28 November ~ As Newcastle United prepare to host Chelsea today, they could be forgiven for being suspicious of their visitors' worst run of league form in years. Although they have lost three of their last four Premier League fixtures, they were top of the table before yesterday's games and the formidable opponents their league position indicates. A fixture that could present an opportunity to catch Chelsea at a good time is just as likely to herald the end to their surely temporary thin patch.

Newcastle are not without problems themselves. Though results have been good and Chris Hughton's popularity has not waned, often contradictory media machinations persistently revolve around him. Supposedly only a late equaliser at home to Wigan saved him from the sack in mid-October. Barely a fortnight later and the nation's opinion-formers were then astonished that Hughton was still waiting for an extension to the contract which runs out at the end of this season. Fans with a siege mindset have become ever more convinced that the national media's only interest in Newcastle is as a destructive influence.

There was no fan clamour to sack Hughton in October, however, and little enthusiasm to push for a rapid resolution to the contract issue. It isn't really surprising that a club still paying numerous ex-managers years after their dismissal are reluctant to commit to another long-term contract for a relatively inexperienced manager just yet. That doesn't signify a lack of confidence in the manager, or political manoeuvrings to replace him, just an overdue desire for financial prudence. When Hughton and Carlo Ancelotti shake hands on Sunday and their eyes meet, recognition may pass from one to the other of a fellow soul not helped by media speculation into internal club politics.
The satisfaction of a better-than-expected start to the season has been tempered by the unpredictability of their performances and the manner in which they have dropped points. Momentum that might have been gained from results like the hammerings of Villa and Sunderland and away wins at Arsenal and Everton has been repeatedly thrown away in home defeats to less heralded sides. An inability to break down compact tactics at home has been made worse by a tendency to risk too much in pushing for victory and as a consequence lose games to teams happy with the draw. At the start of the season, tenth position at this stage would have been seen as pleasing progress. It would be unfair to allow the knowledge of how much better things could have been to divert away from this.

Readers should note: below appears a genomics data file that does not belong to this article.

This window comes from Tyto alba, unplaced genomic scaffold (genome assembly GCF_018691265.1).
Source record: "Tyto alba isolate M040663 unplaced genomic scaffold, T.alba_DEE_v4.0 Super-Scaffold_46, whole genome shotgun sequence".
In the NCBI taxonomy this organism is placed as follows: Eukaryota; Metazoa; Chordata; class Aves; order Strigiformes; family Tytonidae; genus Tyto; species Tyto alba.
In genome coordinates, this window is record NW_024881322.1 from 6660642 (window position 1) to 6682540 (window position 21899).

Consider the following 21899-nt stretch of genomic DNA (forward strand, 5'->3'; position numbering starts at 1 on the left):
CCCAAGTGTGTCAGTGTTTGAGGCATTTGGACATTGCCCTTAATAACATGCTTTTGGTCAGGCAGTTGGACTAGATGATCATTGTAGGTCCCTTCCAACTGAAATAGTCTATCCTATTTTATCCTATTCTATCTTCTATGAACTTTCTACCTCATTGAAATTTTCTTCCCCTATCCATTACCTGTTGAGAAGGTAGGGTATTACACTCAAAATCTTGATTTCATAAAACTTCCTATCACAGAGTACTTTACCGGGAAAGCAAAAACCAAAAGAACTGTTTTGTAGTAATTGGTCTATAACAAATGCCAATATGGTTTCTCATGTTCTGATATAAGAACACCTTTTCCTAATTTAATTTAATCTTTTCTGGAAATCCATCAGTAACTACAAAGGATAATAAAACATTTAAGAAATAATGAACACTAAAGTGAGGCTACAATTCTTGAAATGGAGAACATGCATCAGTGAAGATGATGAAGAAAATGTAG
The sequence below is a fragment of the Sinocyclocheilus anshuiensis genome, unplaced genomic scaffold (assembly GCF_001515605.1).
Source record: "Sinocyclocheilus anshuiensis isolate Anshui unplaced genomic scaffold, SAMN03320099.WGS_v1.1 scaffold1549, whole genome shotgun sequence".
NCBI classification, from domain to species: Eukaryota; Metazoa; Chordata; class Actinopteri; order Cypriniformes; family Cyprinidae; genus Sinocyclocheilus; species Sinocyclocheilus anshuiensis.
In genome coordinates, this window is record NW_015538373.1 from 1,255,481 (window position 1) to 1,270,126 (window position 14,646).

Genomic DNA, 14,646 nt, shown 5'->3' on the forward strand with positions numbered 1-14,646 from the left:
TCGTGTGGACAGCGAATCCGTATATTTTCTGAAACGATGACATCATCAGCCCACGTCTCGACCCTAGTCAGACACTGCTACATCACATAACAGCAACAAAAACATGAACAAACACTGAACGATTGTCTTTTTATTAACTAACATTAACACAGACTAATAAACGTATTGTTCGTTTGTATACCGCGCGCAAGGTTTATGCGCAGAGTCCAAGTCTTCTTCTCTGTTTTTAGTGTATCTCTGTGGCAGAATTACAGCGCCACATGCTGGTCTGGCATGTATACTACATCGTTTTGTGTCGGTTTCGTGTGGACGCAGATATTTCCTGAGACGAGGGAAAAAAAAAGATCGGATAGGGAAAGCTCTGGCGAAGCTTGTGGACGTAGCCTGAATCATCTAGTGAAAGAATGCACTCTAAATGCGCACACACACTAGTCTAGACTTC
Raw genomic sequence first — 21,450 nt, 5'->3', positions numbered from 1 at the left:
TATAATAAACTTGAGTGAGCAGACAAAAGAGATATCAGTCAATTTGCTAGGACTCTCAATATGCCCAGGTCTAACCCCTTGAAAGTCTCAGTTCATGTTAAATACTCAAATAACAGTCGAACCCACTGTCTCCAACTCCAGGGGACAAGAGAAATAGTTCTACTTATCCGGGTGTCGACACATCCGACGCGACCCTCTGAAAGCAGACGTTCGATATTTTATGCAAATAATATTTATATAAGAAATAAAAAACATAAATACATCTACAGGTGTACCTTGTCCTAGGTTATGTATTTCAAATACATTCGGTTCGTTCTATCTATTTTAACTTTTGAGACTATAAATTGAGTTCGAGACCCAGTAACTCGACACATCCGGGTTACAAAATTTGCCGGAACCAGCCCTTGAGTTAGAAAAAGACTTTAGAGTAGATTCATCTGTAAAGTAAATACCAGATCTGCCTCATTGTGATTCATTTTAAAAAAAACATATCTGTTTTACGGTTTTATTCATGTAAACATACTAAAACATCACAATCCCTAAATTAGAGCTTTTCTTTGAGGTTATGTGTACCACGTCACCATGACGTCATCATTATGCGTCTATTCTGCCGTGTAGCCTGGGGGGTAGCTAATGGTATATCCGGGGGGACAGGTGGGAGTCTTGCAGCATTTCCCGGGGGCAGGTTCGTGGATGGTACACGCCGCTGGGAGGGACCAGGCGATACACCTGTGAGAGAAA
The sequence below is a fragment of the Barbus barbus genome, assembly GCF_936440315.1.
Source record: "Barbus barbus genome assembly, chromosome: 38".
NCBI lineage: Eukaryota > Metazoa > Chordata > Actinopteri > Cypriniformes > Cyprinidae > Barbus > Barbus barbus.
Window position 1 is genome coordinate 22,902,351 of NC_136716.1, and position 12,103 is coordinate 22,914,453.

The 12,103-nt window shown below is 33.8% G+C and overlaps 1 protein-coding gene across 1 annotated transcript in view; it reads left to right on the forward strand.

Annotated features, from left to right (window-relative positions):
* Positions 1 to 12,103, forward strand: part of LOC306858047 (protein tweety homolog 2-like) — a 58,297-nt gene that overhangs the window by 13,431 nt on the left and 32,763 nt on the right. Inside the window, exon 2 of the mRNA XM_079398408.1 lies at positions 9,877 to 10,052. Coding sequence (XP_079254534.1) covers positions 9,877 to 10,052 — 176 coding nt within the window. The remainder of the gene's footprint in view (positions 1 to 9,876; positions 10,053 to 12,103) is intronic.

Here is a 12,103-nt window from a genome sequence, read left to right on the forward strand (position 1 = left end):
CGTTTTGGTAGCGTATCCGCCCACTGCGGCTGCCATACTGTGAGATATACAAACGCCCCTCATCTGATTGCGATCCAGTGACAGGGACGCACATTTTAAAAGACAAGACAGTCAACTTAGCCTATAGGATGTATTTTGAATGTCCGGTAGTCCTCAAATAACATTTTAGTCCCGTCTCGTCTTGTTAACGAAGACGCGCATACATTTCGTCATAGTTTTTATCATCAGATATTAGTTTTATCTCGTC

It could be that playing dominant sides like Chelsea suits Newcastle's style more than games against dour draw specialists. Even if that is so, this game follows on from the self-destructive collapse against Bolton last weekend. With a difficult run coming up, and suspensions starting to hit a thin squad hard, it's more important to return to solidity than to look to turn on the style again. Mark Brophy

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